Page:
Tooth development or odontogenesis is the complex process by which teeth form from embryonic cells, grow, and erupt into the mouth. Although many diverse species have teeth, non-human tooth development is largely the same as in humans. For human teeth to have a healthy oral environment, enamel, dentin, cementum, and the periodontium must all develop during appropriate stages of fetal development. Primary (baby) teeth start to form between the sixth and eighth weeks, and permanent teeth begin to form in the twentieth week. If teeth do not start to develop at or near these times, they will not develop at all.
A significant amount of research has focused on determining the processes that initiate tooth development. It is widely accepted that there is a factor within the tissues of the first branchial arch that is necessary for the development of teeth.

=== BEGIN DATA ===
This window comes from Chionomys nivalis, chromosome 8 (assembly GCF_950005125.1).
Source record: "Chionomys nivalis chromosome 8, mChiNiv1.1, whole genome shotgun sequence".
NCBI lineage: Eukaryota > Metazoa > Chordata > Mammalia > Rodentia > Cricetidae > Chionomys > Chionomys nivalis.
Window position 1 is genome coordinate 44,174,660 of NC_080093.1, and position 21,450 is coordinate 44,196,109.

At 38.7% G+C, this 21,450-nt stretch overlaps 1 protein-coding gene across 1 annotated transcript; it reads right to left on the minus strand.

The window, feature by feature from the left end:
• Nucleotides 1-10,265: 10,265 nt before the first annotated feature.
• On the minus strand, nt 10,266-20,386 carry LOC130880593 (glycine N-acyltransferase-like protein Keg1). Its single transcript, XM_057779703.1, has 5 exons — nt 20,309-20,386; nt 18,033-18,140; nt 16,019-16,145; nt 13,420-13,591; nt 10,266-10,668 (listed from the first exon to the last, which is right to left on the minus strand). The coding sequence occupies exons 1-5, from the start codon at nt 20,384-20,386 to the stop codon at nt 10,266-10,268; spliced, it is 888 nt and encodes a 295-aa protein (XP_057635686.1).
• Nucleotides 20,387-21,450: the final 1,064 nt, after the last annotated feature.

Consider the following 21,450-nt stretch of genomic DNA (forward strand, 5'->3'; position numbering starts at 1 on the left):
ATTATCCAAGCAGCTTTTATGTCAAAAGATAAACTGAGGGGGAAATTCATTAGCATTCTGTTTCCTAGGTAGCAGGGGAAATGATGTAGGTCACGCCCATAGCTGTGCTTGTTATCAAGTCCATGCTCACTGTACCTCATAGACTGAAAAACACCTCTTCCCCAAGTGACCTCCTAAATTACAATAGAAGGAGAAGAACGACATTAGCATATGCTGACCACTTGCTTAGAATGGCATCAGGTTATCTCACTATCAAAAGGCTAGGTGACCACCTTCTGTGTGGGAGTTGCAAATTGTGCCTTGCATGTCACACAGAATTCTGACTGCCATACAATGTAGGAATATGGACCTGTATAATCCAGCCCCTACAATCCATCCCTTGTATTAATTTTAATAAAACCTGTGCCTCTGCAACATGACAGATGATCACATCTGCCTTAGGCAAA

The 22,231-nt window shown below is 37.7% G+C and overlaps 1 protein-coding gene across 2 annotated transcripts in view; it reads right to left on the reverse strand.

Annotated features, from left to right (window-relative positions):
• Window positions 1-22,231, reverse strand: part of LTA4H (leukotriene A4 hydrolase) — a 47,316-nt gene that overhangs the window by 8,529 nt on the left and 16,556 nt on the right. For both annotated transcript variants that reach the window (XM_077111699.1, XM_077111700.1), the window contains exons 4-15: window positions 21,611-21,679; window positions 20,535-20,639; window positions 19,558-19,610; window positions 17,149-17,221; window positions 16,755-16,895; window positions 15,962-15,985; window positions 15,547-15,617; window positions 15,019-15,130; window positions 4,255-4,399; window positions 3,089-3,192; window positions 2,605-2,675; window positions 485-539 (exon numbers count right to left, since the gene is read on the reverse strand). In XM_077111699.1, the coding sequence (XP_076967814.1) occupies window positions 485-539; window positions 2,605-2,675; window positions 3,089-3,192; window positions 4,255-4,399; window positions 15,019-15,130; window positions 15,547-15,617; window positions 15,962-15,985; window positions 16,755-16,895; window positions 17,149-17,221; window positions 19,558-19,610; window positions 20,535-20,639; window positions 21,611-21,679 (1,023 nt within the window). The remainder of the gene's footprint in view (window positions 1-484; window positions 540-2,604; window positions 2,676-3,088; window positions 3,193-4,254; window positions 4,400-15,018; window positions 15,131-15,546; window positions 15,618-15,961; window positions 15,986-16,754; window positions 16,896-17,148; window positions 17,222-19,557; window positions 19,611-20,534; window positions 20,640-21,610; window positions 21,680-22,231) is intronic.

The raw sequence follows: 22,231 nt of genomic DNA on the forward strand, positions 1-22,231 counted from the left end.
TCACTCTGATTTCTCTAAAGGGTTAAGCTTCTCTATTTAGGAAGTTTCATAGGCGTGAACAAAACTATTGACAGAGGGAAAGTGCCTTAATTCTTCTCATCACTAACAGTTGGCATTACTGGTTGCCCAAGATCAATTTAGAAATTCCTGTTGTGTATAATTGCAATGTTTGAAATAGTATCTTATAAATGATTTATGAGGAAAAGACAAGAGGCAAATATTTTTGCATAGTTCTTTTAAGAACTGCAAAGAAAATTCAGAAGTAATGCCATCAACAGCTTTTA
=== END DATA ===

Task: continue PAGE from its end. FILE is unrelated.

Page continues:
In vertebrates, several specializations of epithelial tissue ('phanères') generate after thickening specific structures: keratinized structure (hair, nails) or exoskeletons structure (scales, teeth). Placoids scales and teeth of sharks are considered homologous organs.
Read more about Tooth Development: Overview, The Developing Tooth Bud, Formation of The Periodontium, Nerve and Vascular Formation, Tooth Eruption, Nutrition and Tooth Development, Abnormalities, Molecular Biology
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